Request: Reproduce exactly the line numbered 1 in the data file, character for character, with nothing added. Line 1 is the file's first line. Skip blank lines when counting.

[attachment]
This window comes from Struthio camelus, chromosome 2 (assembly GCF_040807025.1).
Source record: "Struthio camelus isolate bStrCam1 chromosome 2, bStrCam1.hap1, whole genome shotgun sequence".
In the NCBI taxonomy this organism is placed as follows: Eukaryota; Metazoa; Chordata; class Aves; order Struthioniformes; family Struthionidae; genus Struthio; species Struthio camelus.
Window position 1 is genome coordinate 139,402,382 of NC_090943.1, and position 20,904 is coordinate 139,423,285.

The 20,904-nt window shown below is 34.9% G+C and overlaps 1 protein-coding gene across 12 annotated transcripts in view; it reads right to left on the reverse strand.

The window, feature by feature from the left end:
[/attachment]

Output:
This window comes from Struthio camelus, chromosome 2 (assembly GCF_040807025.1).